Sor Juana and Other Monsters
Luis Felipe Fabre
translated by John Pluecker
Poetry | $10 $7
"uncomfortable subjects, urgent protests and darkly comic desires" — Sopitas.com
ExcerptSor Juana scholars publish articles, essays, papers, rebuttal letters
in specialized magazines, on personal blogs, in the proceedings
from conferences that they themselves organize in order to differ with what other Sor Juana scholars say.
Sor Juana scholars are very busy people.
Sor Juana scholars are very strange people.
Sor Juana scholars tend to have their own separate cubicles.
But even among Sor Juana scholars,
whose essential task is to differ with other Sor Juana scholars,
there are some points of convergence:
all Sor Juana scholars concur that Sor Juana was a monster.
- 02.08.16 | Luis Felipe Fabre’s Sor Juana and Other Monsters reviewed by Matt Bucher in molossus
- 01.07.15 | Sor Juana's Enigmas and Luis Felipe Fabre's Sor Juana and Other Monsters reviewed by Kathleen Rooney in Chicago Tribune
- 12.09.15 | Luis Felipe Fabre's Sor Juana and Other Monsters reviewed by Alexis Almeida in Asymptote
- 05.07.15 | Sor Juana and Other Monsters by Luis Felipe Fabre featured in Words Without Borders
News and Reviews
Fabre uses brutal irony—an irony that operates through reiteration and self-criticism—to reflect on the transformation of Sor Juana into academic and literary merchandise. [Fabre medita con sorna brutal—una sorna que funciona por reiteración y es autocrítica—sobre la transformación de Sor Juana en mercancía académica y literaria.]—Álvaro Enrigue
Luis Felipe Fabre knows the power of fantastic literature, its ability to invoke ghosts of uncomfortable subjects, urgent protests and darkly comic desires. Do you like horror movies? Well, this book of poems should definitely be on your bookshelf. [Luis Felipe Fabre conoce el poder del arte fantástico, su licencia para invocar fantasmas de temas incómodos, denuncias apremiantes y cómicos oscuros deseos. ¿Les gusta el cine de terror? Bueno, este poemario debe estar en su librero ya.]—Sopitas.com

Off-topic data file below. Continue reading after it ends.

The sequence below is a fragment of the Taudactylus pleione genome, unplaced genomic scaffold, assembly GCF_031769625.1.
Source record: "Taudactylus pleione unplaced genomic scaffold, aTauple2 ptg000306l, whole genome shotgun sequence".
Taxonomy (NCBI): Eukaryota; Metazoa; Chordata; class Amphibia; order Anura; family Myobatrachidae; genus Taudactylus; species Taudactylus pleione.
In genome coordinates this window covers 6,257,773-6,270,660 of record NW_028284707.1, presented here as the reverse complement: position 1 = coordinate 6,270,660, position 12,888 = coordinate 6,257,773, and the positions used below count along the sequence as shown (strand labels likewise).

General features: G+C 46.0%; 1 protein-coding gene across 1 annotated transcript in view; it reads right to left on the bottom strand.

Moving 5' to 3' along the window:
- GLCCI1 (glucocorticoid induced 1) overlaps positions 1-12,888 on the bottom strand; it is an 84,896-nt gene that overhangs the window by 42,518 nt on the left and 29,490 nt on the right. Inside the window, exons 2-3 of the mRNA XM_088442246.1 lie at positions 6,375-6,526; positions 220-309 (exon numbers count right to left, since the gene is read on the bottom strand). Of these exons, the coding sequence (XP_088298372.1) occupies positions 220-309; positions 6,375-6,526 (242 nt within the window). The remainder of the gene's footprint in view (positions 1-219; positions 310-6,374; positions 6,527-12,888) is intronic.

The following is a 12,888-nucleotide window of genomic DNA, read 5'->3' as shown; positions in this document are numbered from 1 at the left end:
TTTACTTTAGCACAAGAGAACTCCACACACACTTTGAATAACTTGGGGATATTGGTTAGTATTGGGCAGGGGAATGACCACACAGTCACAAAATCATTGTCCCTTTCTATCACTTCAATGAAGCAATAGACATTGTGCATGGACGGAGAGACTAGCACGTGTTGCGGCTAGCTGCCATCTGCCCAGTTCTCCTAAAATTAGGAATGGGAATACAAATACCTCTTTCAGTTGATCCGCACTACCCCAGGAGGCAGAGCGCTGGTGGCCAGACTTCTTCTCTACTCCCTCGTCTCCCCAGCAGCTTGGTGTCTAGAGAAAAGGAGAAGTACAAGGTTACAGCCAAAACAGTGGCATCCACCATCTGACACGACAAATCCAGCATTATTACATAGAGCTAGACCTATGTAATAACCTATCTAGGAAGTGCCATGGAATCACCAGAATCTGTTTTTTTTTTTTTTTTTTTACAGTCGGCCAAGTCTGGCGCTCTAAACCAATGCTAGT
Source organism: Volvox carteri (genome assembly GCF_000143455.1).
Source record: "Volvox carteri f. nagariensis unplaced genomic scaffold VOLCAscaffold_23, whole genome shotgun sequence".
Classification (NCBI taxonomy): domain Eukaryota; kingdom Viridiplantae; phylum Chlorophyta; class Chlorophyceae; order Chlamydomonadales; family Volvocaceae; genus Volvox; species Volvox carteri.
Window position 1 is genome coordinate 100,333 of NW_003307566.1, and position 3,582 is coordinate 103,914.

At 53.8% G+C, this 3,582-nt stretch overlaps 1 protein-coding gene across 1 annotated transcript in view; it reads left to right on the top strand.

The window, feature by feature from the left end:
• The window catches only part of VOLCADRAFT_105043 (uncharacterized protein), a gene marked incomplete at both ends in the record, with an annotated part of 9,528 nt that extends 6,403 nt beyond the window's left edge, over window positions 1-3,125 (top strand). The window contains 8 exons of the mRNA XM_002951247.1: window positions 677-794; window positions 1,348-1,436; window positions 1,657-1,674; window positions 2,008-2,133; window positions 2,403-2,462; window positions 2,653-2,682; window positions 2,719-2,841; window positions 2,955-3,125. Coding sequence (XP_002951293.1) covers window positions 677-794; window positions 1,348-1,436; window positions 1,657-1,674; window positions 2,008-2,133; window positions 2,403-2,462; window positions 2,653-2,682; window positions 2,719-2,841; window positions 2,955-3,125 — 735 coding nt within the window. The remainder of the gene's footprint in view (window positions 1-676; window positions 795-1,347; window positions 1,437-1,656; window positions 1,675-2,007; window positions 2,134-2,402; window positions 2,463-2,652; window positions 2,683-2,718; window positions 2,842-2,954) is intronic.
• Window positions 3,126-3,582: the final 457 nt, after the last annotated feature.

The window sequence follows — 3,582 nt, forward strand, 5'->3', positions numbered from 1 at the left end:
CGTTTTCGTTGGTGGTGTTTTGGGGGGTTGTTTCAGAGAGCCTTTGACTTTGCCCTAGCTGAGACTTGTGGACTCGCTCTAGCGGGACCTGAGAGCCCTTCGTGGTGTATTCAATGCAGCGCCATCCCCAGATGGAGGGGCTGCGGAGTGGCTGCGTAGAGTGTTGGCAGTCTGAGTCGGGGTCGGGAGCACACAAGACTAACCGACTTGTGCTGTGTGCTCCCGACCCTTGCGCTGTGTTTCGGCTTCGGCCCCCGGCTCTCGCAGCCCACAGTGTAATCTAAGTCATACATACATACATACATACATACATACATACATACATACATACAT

... make[s] the case that literature is a conversation that never ends and that can be added to across languages, classes, genders, places and times. They remind us why the convention in writing about works of literature is to refer to those works in the present tense [...] because such writing unfolds in an eternal present, remaining relevant, ongoing, and interactive every time a reader chooses to read it.—Kathleen Rooney, Chicago Tribune
As a conduit for future translations of this caliber, Señal is a sign of hope for English readers, though Fabre’s poems likely approach the pinnacle of such an endeavor.—Matt Bucher, molossus